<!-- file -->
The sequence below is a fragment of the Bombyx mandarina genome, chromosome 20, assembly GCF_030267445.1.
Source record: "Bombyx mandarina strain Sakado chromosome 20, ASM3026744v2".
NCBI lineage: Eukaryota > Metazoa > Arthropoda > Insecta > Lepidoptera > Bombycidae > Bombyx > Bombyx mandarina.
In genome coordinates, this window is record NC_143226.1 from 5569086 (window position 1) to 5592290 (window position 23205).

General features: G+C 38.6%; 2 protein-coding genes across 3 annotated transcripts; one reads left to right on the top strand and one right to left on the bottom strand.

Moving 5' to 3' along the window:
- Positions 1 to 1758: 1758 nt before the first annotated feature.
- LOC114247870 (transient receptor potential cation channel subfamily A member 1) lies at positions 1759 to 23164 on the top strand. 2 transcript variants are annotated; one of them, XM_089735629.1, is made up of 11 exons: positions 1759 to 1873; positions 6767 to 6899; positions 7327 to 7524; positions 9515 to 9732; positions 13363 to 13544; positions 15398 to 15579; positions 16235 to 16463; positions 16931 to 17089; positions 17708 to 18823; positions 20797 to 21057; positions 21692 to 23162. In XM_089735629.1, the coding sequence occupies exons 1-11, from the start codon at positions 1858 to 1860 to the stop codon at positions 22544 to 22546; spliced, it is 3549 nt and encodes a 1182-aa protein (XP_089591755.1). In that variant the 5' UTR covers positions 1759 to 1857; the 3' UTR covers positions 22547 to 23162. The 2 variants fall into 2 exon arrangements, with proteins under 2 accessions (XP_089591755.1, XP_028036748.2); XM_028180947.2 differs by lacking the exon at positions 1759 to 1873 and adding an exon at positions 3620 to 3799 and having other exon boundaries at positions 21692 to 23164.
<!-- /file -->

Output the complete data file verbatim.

The sequence below is a fragment of the Bombyx mandarina genome, chromosome 20, assembly GCF_030267445.1.
Source record: "Bombyx mandarina strain Sakado chromosome 20, ASM3026744v2".
NCBI lineage: Eukaryota > Metazoa > Arthropoda > Insecta > Lepidoptera > Bombycidae > Bombyx > Bombyx mandarina.
In genome coordinates, this window is record NC_143226.1 from 5569086 (window position 1) to 5592290 (window position 23205).

General features: G+C 38.6%; 2 protein-coding genes across 3 annotated transcripts; one reads left to right on the top strand and one right to left on the bottom strand.

Moving 5' to 3' along the window:
- Positions 1 to 1758: 1758 nt before the first annotated feature.
- LOC114247870 (transient receptor potential cation channel subfamily A member 1) lies at positions 1759 to 23164 on the top strand. 2 transcript variants are annotated; one of them, XM_089735629.1, is made up of 11 exons: positions 1759 to 1873; positions 6767 to 6899; positions 7327 to 7524; positions 9515 to 9732; positions 13363 to 13544; positions 15398 to 15579; positions 16235 to 16463; positions 16931 to 17089; positions 17708 to 18823; positions 20797 to 21057; positions 21692 to 23162. In XM_089735629.1, the coding sequence occupies exons 1-11, from the start codon at positions 1858 to 1860 to the stop codon at positions 22544 to 22546; spliced, it is 3549 nt and encodes a 1182-aa protein (XP_089591755.1). In that variant the 5' UTR covers positions 1759 to 1857; the 3' UTR covers positions 22547 to 23162. The 2 variants fall into 2 exon arrangements, with proteins under 2 accessions (XP_089591755.1, XP_028036748.2); XM_028180947.2 differs by lacking the exon at positions 1759 to 1873 and adding an exon at positions 3620 to 3799 and having other exon boundaries at positions 21692 to 23164.